By David Coulson
College Sports Journal
BOONE, N.C. — A day after a heartbreaking playoff loss in the second-round of the NCAA Division I Football Championships, veteran head coach Jerry Moore has stepped down at Appalachian State.
News broke about 4 p.m. this afternoon that Moore had made his decision to coach one final season in 2012 in meetings with athletic director Charlie Cobb and ASU Chancellor Dr. Kenneth Peacock after the 2011 season.
Offensive coordinator Scott Satterfield has been tabbed as the interim head coach as the Mountaineers continue recruiting efforts.
“Words cannot express the gratitude that the Appalachian family has and that I have personally for Coach and Margaret (Moore),” Cobb said in a released statement. “The number of lives that Coach and Margaret have impacted in a positive way in their 24 years in the High Country is innumerable. Coach Moore is legend at Appalachian State and in college football and we are planning to celebrate his legacy appropriately and abundantly in the future.”
Moore was unavailable for comment, leaving town after telling his squad of his retirement at a team meeting this afternoon, following Saturday's stunning 38-37 overtime loss to Illinois State at Kidd Brewer Stadium.
He was traveling to New York City to introduce one of his former players, Texas Tech defensive lineman Gabe Rivera, who was being honored Tuesday night at the National Football Foundation's annual awards gala at the Waldorf-Astoria Hotel.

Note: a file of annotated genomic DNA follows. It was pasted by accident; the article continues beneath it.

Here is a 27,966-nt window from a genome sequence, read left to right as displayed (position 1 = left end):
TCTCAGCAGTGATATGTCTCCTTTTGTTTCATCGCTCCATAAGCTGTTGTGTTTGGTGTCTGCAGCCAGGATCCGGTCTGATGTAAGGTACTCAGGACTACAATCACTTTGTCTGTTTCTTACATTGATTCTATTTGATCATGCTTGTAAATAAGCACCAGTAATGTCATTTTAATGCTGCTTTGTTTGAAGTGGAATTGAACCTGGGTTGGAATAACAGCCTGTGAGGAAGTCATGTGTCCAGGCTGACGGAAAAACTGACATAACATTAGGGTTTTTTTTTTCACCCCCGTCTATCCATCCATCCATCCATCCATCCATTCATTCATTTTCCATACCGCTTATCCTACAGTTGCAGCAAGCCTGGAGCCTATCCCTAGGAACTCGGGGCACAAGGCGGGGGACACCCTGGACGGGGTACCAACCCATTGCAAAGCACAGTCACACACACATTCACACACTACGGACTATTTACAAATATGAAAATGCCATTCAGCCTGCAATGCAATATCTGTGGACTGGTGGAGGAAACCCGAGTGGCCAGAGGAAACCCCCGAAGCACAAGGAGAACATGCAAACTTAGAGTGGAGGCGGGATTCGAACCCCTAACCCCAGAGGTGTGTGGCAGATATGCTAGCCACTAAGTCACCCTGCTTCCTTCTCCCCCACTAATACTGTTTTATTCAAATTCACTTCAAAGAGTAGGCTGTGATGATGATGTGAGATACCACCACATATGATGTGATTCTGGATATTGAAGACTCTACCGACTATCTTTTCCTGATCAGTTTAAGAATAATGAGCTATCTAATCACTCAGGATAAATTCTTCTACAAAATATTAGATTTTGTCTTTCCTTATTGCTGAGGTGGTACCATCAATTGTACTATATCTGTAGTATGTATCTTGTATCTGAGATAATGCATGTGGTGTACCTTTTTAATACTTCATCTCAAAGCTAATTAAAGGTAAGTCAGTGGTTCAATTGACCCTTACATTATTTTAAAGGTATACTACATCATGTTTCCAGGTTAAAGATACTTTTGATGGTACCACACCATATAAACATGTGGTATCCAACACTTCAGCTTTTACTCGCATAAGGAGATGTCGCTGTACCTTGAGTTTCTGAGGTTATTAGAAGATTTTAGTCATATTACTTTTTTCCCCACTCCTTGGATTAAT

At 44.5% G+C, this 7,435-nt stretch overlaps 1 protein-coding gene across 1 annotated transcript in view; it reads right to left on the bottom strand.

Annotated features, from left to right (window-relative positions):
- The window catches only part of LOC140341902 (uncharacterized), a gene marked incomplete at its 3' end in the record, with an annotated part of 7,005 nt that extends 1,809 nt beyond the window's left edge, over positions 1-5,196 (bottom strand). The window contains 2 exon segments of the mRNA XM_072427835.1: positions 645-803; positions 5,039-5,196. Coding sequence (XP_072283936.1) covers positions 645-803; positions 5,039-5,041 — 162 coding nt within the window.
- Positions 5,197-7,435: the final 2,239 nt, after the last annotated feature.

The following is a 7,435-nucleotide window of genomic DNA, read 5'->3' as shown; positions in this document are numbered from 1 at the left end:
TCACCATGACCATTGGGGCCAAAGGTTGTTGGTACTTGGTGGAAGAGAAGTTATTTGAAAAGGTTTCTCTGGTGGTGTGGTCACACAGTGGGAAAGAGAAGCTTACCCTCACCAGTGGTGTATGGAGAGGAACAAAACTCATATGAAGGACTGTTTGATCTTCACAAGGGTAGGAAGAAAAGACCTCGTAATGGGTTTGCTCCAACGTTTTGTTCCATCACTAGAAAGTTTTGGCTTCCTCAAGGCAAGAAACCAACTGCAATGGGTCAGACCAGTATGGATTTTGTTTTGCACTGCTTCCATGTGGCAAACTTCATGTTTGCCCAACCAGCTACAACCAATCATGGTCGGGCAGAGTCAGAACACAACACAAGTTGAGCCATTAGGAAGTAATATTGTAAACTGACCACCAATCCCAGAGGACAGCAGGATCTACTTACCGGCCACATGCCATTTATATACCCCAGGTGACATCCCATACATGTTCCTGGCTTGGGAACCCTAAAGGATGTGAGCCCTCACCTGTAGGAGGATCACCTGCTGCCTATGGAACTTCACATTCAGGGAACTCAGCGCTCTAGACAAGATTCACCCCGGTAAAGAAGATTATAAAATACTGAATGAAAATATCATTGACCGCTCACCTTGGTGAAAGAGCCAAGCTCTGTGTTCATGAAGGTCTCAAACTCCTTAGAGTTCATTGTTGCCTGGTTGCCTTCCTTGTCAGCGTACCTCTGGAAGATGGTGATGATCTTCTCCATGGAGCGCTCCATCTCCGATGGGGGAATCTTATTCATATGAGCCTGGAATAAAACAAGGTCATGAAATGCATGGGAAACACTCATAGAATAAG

Rivera was voted into the College Football Hall of Fame this summer.
Moore had spent the past 24 years at Appalachian State after arriving in 1989 to replace Sparky Woods, who took the head coaching job at South Carolina.
The 73-year-old coach was 215-87 during his ASU tenure, winning an unprecedented three consecutive Football Championship Subdivision national titles from 2005-2007, 10 Southern Conference crowns and 18 postseason appearances in his 24 years with the Mountaineers.
Appalachian State rolled to seven of those SoCon titles in his last eight years, including the one the Mountaineers shared with Georgia Southern and Wofford this season.
It almost seems like another lifetime that Moore also served as a head coach at North Texas and Texas Tech for seven years.
He also had assistant coaching stints at SMU (1965-72) under Hayden Fry, Nebraska (1973-78) with Tom Osborne and Arkansas (1988-89) for Ken Hatfield during a 51-year coaching career that began at Corsicana High School in his native Texas under Jim Acree.
Moore capped off his career with a 31-year mark of 242-135-2 as a head coach, good for 15th all-time in NCAA football history.
His eight victories this season pushed Moore past Michigan's Bo Schembechler (234 victories), Florida A&M's Billy Joe (237) and Woody Hayes of Ohio State (238) on the all-time win list.
Many will remember Moore for the stunning 34-32 win over Michigan at the Big House in 2007, but others will always think of the lives this coaching legend impacted both on and off the field.